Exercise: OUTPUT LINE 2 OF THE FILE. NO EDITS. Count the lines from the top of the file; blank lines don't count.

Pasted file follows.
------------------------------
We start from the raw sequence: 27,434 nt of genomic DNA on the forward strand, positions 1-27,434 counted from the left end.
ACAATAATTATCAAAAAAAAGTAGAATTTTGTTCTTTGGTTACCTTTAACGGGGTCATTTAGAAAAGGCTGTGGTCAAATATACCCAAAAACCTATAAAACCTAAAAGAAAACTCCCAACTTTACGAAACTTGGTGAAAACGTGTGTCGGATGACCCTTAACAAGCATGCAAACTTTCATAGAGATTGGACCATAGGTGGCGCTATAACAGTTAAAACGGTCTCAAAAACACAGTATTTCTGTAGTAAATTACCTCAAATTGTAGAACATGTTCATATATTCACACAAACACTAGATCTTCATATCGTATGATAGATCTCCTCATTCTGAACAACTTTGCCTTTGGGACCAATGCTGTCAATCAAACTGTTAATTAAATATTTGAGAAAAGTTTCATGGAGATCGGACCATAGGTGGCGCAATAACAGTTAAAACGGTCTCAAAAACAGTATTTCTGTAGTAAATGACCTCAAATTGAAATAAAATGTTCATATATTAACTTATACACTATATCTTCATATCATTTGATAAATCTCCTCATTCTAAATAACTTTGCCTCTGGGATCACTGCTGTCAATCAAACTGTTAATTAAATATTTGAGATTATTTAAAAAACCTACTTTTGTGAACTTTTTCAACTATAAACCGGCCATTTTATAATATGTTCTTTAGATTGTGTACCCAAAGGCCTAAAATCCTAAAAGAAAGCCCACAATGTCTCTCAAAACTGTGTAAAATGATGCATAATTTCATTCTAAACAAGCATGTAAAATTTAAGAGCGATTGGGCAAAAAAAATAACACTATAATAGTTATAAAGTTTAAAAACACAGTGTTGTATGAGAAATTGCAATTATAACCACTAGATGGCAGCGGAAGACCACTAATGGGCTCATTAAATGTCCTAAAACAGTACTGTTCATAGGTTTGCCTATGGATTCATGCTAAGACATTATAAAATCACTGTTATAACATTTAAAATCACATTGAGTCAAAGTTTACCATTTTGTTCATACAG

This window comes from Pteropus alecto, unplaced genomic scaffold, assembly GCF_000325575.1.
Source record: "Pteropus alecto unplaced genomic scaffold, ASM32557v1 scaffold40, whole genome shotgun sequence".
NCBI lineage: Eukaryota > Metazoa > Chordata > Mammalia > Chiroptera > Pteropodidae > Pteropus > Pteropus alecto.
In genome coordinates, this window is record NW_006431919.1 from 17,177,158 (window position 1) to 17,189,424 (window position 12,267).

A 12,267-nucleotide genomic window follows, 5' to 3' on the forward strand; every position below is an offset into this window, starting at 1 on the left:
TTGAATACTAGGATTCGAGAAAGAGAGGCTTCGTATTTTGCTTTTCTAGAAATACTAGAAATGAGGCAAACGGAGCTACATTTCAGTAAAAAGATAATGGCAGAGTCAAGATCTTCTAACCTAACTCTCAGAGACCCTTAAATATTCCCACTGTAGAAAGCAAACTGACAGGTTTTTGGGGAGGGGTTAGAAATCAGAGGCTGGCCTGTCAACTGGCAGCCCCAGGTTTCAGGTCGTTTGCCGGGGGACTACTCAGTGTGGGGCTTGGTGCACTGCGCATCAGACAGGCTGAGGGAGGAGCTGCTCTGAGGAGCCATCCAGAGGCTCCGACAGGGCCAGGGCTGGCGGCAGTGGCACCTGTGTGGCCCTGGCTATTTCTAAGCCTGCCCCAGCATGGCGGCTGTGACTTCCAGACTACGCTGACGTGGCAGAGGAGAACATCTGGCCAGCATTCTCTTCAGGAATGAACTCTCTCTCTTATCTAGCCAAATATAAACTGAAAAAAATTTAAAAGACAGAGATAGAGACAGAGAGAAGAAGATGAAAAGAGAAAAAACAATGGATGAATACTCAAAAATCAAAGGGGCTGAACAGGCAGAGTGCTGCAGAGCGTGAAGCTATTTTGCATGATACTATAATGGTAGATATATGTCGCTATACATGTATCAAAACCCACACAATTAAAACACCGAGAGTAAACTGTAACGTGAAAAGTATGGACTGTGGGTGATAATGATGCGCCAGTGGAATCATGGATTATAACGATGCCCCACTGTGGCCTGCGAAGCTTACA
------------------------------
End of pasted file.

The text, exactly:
ACAATAATTATCAAAAAAAAGTAGAATTTTGTTCTTTGGTTACCTTTAACGGGGTCATTTAGAAAAGGCTGTGGTCAAATATACCCAAAAACCTATAAAACCTAAAAGAAAACTCCCAACTTTACGAAACTTGGTGAAAACGTGTGTCGGATGACCCTTAACAAGCATGCAAACTTTCATAGAGATTGGACCATAGGTGGCGCTATAACAGTTAAAACGGTCTCAAAAACACAGTATTTCTGTAGTAAATTACCTCAAATTGTAGAACATGTTCATATATTCACACAAACACTAGATCTTCATATCGTATGATAGATCTCCTCATTCTGAACAACTTTGCCTTTGGGACCAATGCTGTCAATCAAACTGTTAATTAAATATTTGAGAAAAGTTTCATGGAGATCGGACCATAGGTGGCGCAATAACAGTTAAAACGGTCTCAAAAACAGTATTTCTGTAGTAAATGACCTCAAATTGAAATAAAATGTTCATATATTAACTTATACACTATATCTTCATATCATTTGATAAATCTCCTCATTCTAAATAACTTTGCCTCTGGGATCACTGCTGTCAATCAAACTGTTAATTAAATATTTGAGATTATTTAAAAAACCTACTTTTGTGAACTTTTTCAACTATAAACCGGCCATTTTATAATATGTTCTTTAGATTGTGTACCCAAAGGCCTAAAATCCTAAAAGAAAGCCCACAATGTCTCTCAAAACTGTGTAAAATGATGCATAATTTCATTCTAAACAAGCATGTAAAATTTAAGAGCGATTGGGCAAAAAAAATAACACTATAATAGTTATAAAGTTTAAAAACACAGTGTTGTATGAGAAATTGCAATTATAACCACTAGATGGCAGCGGAAGACCACTAATGGGCTCATTAAATGTCCTAAAACAGTACTGTTCATAGGTTTGCCTATGGATTCATGCTAAGACATTATAAAATCACTGTTATAACATTTAAAATCACATTGAGTCAAAGTTTACCATTTTGTTCATACAG